Edward Roozenburg: DORA, a finish yet to be determined

Edward Roozenburg: DORA, a finish yet to be determined

Risk Management Pensionfunds
Edward Roozenburg (foto archief Probability & Partners).jpg

This column was originally written in Dutch. This is an English translation.

By Edward Roozenburg, Risk Management Consultant at Probability & Partners

It is common knowledge to most in the pension sector: the Digital Operations Resilience Act came into effect on January 1, 2023 and pension funds have until January 1, 2025 to comply with it. As 2025 approaches, time pressure increases.

As an ISO at a pension fund, I noticed this myself last summer. I was startled during my vacation when the director asked how far we had progressed with preparing for the Digital Operations Resilience Act (DORA). I was able to reassure him, but to be honest I couldn't give him a proper answer.

And three months later I still can't. I cannot yet make a solid baseline measurement about what the fund still has to do before 2025. Only when the detailed effect of the DORA on all subjects is known can I start working on it. And we're still waiting for that. What impact can you expect as a pension fund and what can you do in advance to prepare?

What is already known?

Although the details are still pending, the main features of the DORA are known. The DORA is made up of five pillars:

  1. Pension funds must have comprehensive IT risk management, which includes identifying, classifying and documenting all IT-related business functions. They must also have a management body that is involved in IT risk management and has sufficient IT expertise.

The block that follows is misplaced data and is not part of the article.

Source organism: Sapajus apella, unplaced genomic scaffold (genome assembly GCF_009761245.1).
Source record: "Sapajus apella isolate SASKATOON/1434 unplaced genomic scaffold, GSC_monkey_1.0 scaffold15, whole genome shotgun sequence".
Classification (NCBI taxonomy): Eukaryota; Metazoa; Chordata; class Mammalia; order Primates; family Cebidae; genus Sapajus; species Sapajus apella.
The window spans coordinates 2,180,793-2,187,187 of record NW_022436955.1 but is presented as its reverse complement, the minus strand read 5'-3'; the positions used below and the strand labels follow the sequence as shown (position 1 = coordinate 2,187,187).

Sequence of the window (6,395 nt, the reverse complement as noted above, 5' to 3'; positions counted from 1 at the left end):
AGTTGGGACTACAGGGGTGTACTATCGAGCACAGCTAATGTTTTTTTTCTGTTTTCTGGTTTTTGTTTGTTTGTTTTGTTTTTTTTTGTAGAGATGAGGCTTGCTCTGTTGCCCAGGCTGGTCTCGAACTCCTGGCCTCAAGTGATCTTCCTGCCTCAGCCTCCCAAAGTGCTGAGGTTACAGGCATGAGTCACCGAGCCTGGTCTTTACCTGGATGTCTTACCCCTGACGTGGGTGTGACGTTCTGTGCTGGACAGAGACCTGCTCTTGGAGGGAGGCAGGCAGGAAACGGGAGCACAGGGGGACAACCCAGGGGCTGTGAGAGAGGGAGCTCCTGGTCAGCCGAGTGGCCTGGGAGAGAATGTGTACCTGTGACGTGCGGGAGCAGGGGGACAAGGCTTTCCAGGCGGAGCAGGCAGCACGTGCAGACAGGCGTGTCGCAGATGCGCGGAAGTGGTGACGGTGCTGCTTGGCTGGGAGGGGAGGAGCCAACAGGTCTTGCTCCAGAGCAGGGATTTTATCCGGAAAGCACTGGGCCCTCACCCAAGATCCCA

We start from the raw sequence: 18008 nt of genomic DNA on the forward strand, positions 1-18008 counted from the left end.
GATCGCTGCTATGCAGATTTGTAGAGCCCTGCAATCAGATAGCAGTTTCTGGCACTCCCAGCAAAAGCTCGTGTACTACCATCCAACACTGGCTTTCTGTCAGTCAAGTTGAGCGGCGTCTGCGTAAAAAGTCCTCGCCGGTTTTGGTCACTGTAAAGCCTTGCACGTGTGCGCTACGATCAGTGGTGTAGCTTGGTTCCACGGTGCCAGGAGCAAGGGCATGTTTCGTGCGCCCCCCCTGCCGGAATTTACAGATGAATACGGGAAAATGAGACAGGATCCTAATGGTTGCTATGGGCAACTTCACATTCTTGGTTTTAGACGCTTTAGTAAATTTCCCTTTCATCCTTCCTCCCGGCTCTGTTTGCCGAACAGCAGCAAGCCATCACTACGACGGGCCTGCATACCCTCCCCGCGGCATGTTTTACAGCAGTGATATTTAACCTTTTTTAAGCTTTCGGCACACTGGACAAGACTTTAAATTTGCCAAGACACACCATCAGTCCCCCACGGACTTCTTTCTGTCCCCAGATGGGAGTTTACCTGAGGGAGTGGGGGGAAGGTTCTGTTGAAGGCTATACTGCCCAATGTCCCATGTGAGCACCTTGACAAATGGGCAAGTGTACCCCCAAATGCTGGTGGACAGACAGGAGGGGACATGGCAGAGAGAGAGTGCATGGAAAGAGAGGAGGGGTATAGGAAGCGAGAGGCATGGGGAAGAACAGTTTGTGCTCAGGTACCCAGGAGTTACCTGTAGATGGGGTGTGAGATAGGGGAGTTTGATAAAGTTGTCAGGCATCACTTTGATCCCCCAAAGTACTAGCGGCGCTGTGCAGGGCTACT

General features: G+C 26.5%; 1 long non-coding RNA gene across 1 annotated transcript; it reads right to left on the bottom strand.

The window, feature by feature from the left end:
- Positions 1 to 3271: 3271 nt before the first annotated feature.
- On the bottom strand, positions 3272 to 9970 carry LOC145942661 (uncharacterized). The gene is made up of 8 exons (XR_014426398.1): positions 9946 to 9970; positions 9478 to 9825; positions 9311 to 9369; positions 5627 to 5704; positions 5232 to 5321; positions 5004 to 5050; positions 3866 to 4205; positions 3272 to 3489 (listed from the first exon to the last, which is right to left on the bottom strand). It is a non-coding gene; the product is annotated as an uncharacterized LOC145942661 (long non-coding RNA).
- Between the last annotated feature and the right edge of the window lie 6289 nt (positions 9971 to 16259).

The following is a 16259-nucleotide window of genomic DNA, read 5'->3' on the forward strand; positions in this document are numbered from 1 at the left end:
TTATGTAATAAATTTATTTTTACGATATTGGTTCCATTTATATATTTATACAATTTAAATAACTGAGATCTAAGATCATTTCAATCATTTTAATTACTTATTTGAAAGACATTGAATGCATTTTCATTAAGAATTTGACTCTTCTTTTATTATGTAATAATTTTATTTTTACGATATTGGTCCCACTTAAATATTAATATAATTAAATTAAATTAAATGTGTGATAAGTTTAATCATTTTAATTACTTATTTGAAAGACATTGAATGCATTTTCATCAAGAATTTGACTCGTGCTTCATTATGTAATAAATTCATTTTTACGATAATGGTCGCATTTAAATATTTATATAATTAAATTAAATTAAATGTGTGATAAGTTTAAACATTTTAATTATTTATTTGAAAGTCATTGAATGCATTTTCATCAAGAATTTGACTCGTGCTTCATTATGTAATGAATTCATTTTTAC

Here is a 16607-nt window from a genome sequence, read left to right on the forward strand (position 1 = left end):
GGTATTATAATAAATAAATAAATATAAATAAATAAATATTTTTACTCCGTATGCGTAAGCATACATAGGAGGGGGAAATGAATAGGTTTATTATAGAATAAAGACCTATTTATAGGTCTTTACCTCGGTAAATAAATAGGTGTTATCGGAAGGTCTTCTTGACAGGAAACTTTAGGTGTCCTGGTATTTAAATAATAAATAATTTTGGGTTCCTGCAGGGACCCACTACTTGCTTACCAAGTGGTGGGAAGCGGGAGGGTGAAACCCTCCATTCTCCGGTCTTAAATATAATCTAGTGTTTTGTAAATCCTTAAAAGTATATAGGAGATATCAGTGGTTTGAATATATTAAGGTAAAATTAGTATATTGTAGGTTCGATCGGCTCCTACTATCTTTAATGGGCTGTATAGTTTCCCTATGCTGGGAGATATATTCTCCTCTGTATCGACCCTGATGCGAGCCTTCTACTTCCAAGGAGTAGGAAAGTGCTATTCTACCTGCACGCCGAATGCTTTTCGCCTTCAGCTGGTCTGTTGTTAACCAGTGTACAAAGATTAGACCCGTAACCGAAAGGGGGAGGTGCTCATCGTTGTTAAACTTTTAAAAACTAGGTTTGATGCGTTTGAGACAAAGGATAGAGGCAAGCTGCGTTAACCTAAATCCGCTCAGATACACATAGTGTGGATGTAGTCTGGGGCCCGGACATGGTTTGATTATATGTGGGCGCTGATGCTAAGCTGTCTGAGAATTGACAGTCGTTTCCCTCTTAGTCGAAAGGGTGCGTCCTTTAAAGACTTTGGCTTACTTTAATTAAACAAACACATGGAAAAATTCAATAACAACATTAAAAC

2. Pension funds must report all IT-related incidents that could endanger their business continuity or financial stability to the competent authorities.
  3. Pension funds must conduct regular tests to assess and improve their digital operational resilience. These tests should be based on realistic scenarios and take into account the potential impact of IT disruptions on financial markets.
  4. Pension funds must ensure that their outsourcing partners also meet the requirements of the DORA. They must have an outsourcing policy that identifies, manages and mitigates the risks of outsourcing. They must also keep records of all their outsourcing contracts.
  5. Pension funds must work with other financial institutions and regulators to share information about IT threats, vulnerabilities and best practices.

What is the impact?

Some of my colleagues expect that the impact will not be too bad overall. After all, many funds have already largely implemented DNB's Good Practice Information Security. This would have already made many preparations for the DORA. But others point out that the DORA is much more detailed in its requirements. Furthermore, DNB's monitoring of information security at funds showed that on average it does not yet meet the required maturity level set by DNB in ​​the Good Practice.

Finally, the Good Practice Information Security will soon (probably this autumn) be adjusted. This will be further tightened and, as far as known, the DORA will be incorporated into this. Compliance with current Good Practice alone is therefore certainly no guarantee that DORA will be complied with.